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Database - Alliance francophone pour l'accouchement respecté (AFAR)

Record ID : 670
Created on : 19/04/2004
Modified on : 1/12/2007

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Author(s) :

Nuland SB.

Year of publication :


Bibliographical entry (without author) :

The Doctors' Plague--Germs, Childbed Fever, and the Strange Story of Ignàc Semmelweis.
New York: WW Norton and Company, 2003. Pp 191. $21.95. ISBN 0 393 05299 0.

Résumé (français) :

Abstract (English):

Résumé et commentaires dans le Lancet 2004;363(9417), par Didier Pittet :

Spring, 1847. She is 18 years old. It is Sunday, and she is happy because she won't have to go alone. Liesl, her best friend, will accompany her to the Allgemeine Krankenhaus (general hospital). Her mother had died several years previously, and her beloved Papa had ordered her out of his house several months ago when he discovered she was pregnant. "Now her baby would have to be born in secret, in the anonymity of this large public hospital where no one knows her, and she knows no one." By the time she reaches the ward the girl is exhausted, and her pains are becoming stronger and more frequent. On arrival, a medical student at the registration desk points a finger to his right and tells the accompanying nurse: "Take her to the First Division." The girl hesitates because "she had heard that she must specifically ask to be admitted to the unit where the deliveries were done by midwives". She knows that in one of the two Divisions only medical students and attending doctors are delivering the babies, which means "more examinations during the course of labour and therefore many exploring fingers into her birth canal". She understands quickly that she is to be admitted to the "Doctors Division". Despite her pains becoming even stronger, she pleads: "But please, let me go to the other ward. I want my baby to be delivered by a midwife." But the hospital has rules: patients are divided equally. "From Friday afternoon until Sunday afternoon, we admit to the First Division. You must go to the doctors!"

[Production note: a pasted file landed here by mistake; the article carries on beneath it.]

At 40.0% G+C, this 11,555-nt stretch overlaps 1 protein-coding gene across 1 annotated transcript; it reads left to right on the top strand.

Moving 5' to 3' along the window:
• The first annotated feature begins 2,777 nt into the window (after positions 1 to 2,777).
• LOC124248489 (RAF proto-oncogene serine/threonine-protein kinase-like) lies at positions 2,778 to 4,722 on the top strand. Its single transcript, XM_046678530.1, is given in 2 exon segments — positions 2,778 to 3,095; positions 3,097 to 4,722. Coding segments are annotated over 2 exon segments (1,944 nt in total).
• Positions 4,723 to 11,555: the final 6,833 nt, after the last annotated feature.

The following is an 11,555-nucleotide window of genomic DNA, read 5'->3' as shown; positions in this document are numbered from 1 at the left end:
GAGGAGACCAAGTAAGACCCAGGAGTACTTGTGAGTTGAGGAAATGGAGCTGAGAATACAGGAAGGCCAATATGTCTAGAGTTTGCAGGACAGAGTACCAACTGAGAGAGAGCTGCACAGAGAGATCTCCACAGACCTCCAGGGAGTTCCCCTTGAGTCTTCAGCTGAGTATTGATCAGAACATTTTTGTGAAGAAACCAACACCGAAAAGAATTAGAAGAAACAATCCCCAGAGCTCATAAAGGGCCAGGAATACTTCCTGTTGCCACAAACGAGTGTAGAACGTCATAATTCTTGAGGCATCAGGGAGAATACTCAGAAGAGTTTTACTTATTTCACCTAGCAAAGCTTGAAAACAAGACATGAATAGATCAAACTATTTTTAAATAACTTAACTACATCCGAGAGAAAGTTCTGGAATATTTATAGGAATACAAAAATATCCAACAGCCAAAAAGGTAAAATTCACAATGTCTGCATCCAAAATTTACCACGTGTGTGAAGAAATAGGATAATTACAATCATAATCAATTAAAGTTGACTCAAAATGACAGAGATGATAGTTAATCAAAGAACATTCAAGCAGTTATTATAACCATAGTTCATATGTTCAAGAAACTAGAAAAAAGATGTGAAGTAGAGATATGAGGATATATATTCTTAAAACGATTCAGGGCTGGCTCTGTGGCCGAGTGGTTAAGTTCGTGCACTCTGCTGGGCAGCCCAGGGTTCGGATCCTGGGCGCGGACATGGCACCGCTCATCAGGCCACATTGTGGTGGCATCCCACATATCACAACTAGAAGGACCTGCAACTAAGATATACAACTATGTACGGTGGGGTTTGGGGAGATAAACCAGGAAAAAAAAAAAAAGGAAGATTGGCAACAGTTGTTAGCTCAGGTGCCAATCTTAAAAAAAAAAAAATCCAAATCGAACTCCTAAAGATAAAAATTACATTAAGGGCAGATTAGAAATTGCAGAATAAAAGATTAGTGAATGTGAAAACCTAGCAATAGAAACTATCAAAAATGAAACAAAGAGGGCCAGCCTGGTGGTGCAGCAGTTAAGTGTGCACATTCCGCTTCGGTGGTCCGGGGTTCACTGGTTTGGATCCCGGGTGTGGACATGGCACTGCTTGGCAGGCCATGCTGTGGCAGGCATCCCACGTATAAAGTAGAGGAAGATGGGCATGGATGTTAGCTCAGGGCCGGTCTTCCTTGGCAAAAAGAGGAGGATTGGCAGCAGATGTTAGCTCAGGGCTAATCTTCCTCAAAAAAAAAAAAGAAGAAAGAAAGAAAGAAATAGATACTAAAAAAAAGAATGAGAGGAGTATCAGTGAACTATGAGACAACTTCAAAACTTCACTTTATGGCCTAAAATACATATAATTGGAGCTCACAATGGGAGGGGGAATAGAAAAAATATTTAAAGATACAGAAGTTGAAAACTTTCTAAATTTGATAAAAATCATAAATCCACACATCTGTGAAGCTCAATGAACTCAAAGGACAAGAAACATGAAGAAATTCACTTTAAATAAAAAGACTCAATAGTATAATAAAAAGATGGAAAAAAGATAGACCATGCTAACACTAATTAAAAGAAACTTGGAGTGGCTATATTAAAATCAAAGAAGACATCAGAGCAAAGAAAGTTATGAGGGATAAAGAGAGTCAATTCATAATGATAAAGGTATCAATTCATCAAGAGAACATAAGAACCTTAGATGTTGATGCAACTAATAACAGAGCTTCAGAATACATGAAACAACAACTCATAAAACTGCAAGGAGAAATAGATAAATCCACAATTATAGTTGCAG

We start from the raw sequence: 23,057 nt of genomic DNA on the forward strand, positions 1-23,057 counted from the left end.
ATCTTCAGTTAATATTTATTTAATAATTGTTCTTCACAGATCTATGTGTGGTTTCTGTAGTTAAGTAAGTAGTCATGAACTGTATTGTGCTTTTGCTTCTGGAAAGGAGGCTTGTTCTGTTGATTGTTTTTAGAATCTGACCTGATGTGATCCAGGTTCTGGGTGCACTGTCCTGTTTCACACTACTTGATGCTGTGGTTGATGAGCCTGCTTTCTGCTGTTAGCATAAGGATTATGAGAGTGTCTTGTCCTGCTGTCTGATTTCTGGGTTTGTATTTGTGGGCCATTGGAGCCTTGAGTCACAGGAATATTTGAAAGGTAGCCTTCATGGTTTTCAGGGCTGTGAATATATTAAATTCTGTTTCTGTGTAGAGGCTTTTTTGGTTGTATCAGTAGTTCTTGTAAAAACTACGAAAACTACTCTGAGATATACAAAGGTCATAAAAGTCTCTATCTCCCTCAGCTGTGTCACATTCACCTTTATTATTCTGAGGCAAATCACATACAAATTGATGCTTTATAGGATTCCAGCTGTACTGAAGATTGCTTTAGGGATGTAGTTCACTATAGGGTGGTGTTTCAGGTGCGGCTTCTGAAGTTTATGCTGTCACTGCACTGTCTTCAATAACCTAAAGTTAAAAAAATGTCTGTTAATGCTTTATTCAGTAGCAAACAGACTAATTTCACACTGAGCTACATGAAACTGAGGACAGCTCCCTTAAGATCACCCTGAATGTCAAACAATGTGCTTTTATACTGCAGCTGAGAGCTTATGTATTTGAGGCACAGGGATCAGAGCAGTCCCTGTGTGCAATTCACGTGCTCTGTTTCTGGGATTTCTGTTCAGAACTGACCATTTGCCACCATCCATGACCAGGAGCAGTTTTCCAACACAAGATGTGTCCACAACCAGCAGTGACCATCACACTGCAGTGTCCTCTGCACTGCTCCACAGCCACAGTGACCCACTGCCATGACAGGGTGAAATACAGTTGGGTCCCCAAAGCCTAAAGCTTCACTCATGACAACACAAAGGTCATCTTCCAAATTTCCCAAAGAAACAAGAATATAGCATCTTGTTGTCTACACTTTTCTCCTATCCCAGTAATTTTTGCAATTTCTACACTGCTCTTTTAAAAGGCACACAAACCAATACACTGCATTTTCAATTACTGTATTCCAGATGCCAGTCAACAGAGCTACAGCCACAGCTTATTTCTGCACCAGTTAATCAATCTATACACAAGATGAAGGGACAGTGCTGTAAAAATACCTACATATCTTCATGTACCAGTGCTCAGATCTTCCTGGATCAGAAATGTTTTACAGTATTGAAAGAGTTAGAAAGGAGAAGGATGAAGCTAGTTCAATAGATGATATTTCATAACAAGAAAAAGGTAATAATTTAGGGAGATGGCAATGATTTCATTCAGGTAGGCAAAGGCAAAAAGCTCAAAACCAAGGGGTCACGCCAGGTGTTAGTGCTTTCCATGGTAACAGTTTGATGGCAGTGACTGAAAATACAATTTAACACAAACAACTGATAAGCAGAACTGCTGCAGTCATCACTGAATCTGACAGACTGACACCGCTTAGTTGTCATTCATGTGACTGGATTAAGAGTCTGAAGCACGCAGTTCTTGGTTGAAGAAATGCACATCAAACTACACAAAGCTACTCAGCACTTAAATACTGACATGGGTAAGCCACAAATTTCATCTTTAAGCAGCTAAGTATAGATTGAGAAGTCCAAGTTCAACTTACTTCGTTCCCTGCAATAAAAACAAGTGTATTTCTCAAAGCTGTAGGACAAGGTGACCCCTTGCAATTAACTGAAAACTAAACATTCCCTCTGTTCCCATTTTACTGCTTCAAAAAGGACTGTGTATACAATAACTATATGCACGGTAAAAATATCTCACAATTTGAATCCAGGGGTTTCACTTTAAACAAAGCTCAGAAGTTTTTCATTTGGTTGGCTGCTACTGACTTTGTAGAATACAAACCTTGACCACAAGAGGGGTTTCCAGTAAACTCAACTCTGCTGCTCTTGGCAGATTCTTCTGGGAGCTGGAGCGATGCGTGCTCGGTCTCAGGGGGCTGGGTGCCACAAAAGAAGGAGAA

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Keywords :

deontology ; history, sociology ; infections ; ethics

Author of this record :

C. Loup

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